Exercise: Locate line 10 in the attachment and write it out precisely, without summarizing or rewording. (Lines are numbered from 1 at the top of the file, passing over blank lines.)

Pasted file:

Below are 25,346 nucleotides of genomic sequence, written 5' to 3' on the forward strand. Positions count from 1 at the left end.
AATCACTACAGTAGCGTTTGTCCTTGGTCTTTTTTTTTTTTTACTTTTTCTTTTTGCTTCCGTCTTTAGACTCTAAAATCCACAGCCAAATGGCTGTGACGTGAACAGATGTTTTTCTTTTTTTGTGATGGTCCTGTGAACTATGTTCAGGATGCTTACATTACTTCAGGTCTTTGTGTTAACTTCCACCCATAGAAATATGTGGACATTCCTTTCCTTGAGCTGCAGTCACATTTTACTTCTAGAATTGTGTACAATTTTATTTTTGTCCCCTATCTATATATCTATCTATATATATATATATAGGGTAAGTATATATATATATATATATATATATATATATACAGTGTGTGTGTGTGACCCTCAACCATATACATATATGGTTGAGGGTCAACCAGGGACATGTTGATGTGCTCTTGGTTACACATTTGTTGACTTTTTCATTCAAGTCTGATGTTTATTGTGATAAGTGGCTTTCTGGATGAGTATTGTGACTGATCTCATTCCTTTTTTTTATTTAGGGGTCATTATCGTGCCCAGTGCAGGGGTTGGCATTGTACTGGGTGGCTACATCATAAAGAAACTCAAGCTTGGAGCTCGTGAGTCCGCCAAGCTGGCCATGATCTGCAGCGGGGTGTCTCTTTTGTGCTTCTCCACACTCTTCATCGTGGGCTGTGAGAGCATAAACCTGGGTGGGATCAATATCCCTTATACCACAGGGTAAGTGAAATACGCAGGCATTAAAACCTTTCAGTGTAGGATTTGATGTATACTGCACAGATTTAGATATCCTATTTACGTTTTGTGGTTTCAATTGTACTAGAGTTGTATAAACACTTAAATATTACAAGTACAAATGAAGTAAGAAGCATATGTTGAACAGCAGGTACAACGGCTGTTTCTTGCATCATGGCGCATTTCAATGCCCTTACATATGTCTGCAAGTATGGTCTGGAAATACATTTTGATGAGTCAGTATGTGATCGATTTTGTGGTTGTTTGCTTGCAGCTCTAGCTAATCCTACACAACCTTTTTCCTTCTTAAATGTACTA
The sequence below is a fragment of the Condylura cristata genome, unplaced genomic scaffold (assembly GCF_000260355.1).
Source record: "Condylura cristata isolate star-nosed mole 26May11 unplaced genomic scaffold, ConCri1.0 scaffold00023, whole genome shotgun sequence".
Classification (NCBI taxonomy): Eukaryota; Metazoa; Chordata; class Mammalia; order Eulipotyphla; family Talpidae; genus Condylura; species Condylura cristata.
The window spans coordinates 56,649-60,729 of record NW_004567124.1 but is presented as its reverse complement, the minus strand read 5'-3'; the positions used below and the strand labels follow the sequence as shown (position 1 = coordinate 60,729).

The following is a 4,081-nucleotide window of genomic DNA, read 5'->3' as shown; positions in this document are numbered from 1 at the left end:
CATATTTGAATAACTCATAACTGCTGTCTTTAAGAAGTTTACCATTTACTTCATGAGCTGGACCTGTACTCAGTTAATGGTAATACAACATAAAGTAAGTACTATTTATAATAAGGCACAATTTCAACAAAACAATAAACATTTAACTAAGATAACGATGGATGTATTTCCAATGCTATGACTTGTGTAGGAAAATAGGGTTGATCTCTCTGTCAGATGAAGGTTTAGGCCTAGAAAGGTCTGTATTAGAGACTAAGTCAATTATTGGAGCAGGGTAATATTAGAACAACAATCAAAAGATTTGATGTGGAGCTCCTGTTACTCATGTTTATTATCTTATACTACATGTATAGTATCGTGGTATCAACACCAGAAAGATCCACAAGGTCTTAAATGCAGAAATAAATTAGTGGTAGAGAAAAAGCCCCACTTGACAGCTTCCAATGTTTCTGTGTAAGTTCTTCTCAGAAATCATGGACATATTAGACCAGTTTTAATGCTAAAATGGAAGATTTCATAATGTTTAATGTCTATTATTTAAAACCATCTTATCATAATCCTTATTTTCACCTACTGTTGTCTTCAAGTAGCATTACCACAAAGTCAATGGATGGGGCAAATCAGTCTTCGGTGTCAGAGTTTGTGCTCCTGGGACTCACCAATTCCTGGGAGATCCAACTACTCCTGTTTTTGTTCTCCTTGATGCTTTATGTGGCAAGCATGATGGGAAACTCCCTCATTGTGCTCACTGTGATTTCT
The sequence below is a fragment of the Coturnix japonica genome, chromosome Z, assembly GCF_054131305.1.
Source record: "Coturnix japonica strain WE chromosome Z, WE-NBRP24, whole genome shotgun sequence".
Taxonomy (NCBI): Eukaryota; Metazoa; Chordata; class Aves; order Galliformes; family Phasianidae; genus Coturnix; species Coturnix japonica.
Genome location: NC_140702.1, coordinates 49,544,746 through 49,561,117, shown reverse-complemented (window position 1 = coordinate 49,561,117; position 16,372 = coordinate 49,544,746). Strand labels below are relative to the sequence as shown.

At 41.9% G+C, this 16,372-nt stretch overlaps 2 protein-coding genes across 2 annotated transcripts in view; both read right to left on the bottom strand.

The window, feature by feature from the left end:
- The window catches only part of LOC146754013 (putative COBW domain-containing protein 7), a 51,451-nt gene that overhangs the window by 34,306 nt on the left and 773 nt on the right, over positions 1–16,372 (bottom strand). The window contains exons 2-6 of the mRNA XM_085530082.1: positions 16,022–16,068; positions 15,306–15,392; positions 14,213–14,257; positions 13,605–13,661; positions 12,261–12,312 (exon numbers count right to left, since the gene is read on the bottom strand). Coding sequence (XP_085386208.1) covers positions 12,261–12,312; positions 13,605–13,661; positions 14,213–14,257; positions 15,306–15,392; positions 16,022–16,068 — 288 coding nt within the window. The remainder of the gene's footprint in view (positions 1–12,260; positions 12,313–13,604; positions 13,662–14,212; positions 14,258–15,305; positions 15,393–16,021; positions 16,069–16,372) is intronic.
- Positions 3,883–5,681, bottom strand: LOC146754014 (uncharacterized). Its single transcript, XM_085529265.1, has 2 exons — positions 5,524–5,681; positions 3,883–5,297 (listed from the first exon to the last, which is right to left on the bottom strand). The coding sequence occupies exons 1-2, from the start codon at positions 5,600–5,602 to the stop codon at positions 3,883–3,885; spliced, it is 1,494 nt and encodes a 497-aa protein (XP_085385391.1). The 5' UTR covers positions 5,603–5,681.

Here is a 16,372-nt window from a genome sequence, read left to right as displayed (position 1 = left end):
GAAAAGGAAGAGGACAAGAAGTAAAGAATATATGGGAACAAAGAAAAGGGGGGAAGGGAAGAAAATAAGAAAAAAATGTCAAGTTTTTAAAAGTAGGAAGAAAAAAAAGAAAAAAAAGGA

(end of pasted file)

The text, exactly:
Source record: "Coturnix japonica strain WE chromosome Z, WE-NBRP24, whole genome shotgun sequence".